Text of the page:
Nin has a three thousand year old history, which is not only recorded in history book but the visitor literally walks on it, or learns about it from the rich museum collections.
It was founded by the Ilyrian tribe of Liburnians in the 9th century BC and known by the name Aenona. Thanks to archaeological excavations in this place, the development of Liburnian culture can be followed. The settlement on the small island was surrounded by walls, and the houses were built using the drystone- wall technique, and judging from historical evidence the people were prosperous.
During the Roman rule, Nin was an important municipality and sea port. The remains of houses and the mozaics bear witness to a pleasant and wealthy lifestyle considering the circumstances. The most important complex from Roman times was the Forum with Capitolium. There was also a monumental temple, by size one of the biggest in our area. The level of development is supported by the fact that Nin at that time also had a water supply system and along with important public buildings, it is also supposed to have had a thermal bath and amphitheatre.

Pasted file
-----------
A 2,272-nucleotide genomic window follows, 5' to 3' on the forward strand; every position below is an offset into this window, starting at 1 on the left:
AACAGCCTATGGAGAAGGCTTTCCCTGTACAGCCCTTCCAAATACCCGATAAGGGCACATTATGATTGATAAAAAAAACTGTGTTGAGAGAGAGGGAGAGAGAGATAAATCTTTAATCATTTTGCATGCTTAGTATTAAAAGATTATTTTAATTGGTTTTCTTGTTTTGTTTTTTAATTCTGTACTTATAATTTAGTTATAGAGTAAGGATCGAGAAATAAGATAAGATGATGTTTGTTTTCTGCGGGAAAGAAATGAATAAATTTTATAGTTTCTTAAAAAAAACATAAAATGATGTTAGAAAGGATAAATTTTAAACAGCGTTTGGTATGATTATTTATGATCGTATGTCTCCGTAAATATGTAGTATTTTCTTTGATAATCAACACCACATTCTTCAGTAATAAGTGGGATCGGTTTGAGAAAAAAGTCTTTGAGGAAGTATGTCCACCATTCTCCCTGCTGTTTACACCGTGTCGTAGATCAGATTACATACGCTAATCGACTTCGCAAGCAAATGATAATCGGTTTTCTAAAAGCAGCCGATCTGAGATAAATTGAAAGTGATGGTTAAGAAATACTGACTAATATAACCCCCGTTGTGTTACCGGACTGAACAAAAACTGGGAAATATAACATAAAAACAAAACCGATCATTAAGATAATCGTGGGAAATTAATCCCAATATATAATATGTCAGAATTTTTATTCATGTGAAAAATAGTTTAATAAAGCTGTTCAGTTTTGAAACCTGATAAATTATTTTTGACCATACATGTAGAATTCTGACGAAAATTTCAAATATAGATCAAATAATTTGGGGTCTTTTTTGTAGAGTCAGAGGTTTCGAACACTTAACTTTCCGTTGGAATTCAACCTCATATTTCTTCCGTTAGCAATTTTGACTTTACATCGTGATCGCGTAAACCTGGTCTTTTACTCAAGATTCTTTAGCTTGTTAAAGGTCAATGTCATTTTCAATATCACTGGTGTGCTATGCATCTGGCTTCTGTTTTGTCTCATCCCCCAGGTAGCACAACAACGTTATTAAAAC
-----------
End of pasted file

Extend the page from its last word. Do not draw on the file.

NIn its long history Nin was destroyed several times, but it rose again, only to be
completely destroyed in 1646 when Venice sacrificed it in order to save the fort of Zadar from Turkish invasion. That end, as many times earlier was also its new beginning.
But what most clearly determines and connects the history of Nin with the present day, is the fact that it was the first political, religious and cultural centre of medieval Croatia.
It was the place where the Croatian state was born. Nin is also the oldest Croatian royal town, a permanent or occasional seat of national rulers: dukes Višelav, Trpimir and Branimir, Kings Tomislav, Petar Krešimir IV. and Zvonimir, dukes Šubić from Bribir, etc… Nin was a diocese from 9th -19th century. Nin's bishops were famous for the Croatian Church, among them the most prominent was Grgur Ninski, a fighter for the preservation of the Croatian folk script, glagolitic..
Rich archaeological finds from Nin's history can be seen in museums, illustrating how in the course of their history they have been deeply intertwined with the present of the oldest royal Croatian town, and the cradle of the Croatian state.